Couldn't tell you. Could be something as simple as: two different sub contractors did the work. One did swirls because he wasn't good at doing the other pattern, or vice versa....There really isn't any cost difference betweeen the two styles, just builder or client preference.

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3......how do I get the paint and applicator to create this stucco-type ceiling?
I believe what you are referring to is what we call a 'skip-trowel' pattern, rather than 'stucco'.
It is not applied with paint, nor is it applied with an applicator.

Essentially, we take a 5 gallon bucket of compound and add 1/2 cup of flat white latex paint to it. Mix it with a mixing-paddle (plaster type) till blended in evenly.
We then use a paint roller and basic roller cover with a pole attached. Apply the compound over a 4x4 area (for beginners) and then use a plastic trowel (purchased at wallboard supply stores - KAMCO is in MA)
holding the plastic trowel at the 'proper' angle, you lightly smooth out the peaks of the compound in a random pattern. Applying mild pressure only to bring the peaks down slightly.
This is not exactly a DIYer project. It really is something that takes doing about 30 + ceilings to 'start' to get the hang of it, and have it look decent. You may also want to consider getting an estimate to have it done. If not done right, you will be kicking yourself for attempting it, because it will not look anything like the ceilings that were already done by a pro. Remember, whatever you do to a ceiling -stands out very noticably...
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Old 05-04-2007, 07:58 AM   #4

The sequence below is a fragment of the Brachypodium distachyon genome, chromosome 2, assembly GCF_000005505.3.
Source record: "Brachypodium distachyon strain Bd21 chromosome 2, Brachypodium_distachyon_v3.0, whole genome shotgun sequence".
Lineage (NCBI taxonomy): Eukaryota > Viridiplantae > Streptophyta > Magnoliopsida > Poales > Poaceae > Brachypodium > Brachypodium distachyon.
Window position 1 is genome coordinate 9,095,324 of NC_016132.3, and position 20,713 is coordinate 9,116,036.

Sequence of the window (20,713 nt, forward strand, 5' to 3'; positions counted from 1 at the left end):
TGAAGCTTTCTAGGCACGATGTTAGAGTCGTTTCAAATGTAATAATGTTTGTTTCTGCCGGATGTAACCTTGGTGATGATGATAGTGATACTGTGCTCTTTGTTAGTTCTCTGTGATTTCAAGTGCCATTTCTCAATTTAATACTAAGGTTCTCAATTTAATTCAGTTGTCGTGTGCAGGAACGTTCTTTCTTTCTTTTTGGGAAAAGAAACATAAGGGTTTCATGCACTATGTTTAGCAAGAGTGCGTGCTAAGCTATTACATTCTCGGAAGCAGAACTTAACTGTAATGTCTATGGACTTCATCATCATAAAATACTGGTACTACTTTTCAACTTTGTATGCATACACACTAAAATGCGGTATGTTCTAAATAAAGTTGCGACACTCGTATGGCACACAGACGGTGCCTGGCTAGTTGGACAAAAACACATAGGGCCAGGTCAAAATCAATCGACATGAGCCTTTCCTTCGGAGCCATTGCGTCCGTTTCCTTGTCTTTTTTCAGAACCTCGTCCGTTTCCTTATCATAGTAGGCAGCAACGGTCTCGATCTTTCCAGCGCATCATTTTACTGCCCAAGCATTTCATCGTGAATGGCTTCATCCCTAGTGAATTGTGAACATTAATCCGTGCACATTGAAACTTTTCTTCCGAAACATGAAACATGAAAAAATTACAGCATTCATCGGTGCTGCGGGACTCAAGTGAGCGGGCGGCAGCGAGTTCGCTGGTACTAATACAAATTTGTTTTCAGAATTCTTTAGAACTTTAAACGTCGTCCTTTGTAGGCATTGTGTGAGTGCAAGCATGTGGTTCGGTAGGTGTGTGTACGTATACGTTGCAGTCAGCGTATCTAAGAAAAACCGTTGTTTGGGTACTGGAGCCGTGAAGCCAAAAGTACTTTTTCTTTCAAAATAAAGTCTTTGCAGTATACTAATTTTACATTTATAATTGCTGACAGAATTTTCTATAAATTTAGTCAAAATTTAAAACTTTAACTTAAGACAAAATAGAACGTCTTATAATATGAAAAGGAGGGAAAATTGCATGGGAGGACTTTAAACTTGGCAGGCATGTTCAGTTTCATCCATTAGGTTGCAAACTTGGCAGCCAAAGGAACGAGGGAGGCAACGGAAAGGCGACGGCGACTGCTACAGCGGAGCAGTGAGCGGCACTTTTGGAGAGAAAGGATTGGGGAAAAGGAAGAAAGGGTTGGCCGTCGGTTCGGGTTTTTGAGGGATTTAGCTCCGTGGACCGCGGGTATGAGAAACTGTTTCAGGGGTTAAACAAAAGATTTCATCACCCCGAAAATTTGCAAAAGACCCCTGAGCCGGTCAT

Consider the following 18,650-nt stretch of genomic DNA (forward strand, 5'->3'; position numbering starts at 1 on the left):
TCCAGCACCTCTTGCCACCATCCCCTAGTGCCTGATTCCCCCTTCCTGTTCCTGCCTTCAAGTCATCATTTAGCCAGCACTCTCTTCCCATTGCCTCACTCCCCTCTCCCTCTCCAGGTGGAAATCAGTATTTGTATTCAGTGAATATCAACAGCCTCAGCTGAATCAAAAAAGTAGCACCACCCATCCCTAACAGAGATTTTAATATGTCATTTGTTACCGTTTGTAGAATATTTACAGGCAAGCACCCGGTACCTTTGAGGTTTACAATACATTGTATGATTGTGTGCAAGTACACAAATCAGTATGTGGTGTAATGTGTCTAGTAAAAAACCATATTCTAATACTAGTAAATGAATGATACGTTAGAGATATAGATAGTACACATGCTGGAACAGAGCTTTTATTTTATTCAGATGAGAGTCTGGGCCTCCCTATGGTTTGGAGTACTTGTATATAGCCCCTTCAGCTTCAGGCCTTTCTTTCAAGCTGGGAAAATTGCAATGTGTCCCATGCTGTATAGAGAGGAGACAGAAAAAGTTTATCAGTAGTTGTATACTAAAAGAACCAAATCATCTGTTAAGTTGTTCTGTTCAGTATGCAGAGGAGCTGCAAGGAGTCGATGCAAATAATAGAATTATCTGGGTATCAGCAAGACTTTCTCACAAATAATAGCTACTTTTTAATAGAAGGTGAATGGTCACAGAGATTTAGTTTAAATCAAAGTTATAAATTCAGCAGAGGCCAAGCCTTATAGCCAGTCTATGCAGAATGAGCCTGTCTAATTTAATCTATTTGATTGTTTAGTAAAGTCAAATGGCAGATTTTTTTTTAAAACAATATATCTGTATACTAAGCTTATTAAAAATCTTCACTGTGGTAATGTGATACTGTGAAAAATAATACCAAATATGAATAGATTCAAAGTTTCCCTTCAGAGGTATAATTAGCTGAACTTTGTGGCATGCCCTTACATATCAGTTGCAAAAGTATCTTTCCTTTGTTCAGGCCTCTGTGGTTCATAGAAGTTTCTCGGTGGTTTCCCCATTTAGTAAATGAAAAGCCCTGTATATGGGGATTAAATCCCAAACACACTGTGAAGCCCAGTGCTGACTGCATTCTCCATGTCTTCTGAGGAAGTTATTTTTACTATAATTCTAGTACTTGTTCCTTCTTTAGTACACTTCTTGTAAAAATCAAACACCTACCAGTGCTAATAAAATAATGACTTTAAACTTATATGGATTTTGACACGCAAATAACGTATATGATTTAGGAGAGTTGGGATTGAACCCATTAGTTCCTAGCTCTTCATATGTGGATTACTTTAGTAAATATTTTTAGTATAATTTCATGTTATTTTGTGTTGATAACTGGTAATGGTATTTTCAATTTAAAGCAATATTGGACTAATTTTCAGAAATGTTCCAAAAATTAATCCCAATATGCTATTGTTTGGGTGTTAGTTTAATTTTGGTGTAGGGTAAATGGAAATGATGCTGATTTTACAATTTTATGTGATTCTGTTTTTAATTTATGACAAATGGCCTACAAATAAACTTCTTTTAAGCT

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Peeling ceiling


Quote:
Originally Posted by DIYknievel View Post
I have painted a bathroom ceiling that has a swirl-pattern finish using Ben Moore ceiling white.
The paint is now cracking and peeling off over the shower and is spreading to the rest of the room.
The peeling must be a result of someting I did or didn't do. I also get the feeling I have to scrape the entire ceiling and start over.

The house was built in 1982
Is the paint peeling and leaving a primer or other earlier coat?
Is the paint peeling and leaving bare drywall?
If bare drywall, is it paper like drywall, or more like a wax paper?


Quote:
Originally Posted by DIYknievel View Post
I have a 3 part question:
1. The ceiling in the other bathroom and the kitchen ceiling are the same swirl pattern and they need to be painted. What should I use to paint over the swirl pattern.
That depends on the answer to my previous questions
Quote:
Originally Posted by DIYknievel View Post
2. The rest of the ceilings in the house are different. They are a stucco-type finish. The house was built in 1982 in central MA. Is there a reason the builder did not use the stucco finish on the ceilings in the kitchen and baths?
Yeah, they could have been added later, it also wasn't the style for Reagan Era K&Bs, and not a good idea for humidity reasons and/or Reagan Era Builders (they'd have to seal and properly paint them rather than a squirt of builder's paint or they'd fall right off)

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3. If there is no reason other than cost, how do I get the paint and applicator to create this stucco-type ceiling?